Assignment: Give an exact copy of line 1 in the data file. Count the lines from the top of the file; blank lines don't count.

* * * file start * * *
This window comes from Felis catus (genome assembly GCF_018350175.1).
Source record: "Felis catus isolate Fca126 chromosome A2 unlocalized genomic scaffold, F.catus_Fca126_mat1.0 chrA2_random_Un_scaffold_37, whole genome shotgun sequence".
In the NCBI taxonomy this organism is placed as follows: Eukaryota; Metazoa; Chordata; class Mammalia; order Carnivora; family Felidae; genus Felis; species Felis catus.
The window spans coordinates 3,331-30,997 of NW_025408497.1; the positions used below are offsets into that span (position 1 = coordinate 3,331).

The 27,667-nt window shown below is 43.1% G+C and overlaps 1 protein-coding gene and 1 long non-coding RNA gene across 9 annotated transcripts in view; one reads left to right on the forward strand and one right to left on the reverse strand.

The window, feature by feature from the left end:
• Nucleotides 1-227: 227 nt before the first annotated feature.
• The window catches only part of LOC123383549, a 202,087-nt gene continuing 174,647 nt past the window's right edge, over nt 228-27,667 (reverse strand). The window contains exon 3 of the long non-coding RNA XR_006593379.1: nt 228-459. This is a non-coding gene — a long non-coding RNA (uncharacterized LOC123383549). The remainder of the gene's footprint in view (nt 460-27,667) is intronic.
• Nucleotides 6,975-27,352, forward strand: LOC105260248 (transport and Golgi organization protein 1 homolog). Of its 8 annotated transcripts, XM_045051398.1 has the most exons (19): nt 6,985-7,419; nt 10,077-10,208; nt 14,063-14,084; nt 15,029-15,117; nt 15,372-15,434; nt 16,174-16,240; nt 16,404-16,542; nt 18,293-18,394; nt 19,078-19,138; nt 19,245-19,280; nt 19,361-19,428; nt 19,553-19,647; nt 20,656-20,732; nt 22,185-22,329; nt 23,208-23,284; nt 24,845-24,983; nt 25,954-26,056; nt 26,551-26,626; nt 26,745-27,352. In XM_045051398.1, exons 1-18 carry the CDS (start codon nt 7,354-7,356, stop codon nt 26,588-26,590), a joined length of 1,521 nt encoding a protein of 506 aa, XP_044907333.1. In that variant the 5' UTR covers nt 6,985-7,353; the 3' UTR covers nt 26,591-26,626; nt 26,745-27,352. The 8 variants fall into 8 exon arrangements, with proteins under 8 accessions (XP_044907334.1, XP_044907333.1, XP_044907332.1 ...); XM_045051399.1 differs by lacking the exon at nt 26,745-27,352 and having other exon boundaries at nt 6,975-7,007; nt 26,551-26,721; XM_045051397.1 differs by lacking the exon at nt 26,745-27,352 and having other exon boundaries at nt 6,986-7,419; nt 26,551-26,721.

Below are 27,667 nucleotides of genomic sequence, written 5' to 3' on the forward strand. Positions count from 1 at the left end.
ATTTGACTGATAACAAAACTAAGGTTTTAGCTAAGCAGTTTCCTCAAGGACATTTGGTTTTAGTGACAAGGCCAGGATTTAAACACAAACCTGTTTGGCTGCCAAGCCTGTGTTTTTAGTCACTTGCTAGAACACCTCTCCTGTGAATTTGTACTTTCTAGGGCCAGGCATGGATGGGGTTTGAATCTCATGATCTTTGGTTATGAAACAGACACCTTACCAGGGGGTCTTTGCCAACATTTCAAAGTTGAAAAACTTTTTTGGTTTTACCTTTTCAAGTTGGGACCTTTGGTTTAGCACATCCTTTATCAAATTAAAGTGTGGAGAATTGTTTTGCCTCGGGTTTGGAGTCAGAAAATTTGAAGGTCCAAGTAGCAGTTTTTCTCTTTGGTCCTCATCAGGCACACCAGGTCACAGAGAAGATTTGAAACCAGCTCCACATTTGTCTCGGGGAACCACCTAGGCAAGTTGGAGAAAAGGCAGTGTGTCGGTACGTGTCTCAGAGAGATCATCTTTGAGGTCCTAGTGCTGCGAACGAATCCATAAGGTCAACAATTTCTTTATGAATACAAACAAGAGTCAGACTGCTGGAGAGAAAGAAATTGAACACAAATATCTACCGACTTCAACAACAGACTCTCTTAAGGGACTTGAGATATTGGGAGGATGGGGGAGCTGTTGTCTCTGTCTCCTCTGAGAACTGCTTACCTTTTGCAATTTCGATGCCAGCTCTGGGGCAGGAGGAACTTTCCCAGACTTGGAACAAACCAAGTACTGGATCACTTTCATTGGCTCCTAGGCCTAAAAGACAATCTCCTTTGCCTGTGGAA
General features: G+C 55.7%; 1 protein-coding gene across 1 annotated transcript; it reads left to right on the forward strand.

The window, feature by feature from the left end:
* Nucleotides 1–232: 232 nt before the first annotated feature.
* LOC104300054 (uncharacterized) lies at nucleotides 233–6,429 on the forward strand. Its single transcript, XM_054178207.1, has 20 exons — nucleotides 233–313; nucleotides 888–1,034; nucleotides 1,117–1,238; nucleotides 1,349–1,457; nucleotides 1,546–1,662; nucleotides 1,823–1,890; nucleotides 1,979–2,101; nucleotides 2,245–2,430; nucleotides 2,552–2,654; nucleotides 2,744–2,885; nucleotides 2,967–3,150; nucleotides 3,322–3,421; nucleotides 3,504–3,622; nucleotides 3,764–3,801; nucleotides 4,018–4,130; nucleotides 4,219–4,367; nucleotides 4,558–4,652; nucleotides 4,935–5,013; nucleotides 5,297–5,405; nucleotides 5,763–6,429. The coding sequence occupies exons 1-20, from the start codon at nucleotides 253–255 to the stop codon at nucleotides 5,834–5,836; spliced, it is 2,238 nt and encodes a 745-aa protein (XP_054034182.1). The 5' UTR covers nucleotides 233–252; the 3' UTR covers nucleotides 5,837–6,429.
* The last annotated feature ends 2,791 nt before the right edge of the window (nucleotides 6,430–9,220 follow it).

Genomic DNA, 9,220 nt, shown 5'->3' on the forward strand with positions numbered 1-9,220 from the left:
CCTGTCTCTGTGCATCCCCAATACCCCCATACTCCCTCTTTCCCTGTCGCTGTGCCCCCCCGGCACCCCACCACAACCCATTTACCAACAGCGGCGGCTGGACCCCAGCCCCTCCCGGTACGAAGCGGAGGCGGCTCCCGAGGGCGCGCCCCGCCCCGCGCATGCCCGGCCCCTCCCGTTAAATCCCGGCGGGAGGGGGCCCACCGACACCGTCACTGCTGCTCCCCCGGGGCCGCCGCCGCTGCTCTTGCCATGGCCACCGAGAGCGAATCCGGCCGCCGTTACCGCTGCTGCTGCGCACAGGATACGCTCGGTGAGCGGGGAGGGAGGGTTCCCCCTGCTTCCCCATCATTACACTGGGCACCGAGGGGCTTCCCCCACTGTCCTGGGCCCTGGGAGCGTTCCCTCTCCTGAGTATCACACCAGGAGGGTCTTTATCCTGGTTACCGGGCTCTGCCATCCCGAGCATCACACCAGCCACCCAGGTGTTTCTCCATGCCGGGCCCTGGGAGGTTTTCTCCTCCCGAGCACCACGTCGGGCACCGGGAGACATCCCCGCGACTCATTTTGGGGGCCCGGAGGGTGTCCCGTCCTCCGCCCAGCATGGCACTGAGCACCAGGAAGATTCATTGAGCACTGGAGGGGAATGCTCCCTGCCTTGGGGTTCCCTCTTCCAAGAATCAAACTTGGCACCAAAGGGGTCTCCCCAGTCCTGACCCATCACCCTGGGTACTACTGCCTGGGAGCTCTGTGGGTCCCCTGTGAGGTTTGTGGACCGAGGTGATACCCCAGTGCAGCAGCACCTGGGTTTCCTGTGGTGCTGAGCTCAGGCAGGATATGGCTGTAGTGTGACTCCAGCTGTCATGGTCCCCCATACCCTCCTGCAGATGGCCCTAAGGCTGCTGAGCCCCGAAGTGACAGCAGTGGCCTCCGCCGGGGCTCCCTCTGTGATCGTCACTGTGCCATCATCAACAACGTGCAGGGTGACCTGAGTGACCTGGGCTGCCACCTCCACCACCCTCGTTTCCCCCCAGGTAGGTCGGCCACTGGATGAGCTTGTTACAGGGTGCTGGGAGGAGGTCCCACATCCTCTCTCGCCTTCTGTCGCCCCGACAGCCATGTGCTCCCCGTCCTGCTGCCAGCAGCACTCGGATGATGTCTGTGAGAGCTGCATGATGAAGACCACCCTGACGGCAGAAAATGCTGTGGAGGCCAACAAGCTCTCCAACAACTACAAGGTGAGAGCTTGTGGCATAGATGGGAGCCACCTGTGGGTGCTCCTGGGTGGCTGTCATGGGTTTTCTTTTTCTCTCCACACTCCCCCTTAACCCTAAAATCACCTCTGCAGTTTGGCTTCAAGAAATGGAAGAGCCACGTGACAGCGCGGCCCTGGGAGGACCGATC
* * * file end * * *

This window comes from Felis catus (genome assembly GCF_018350175.1).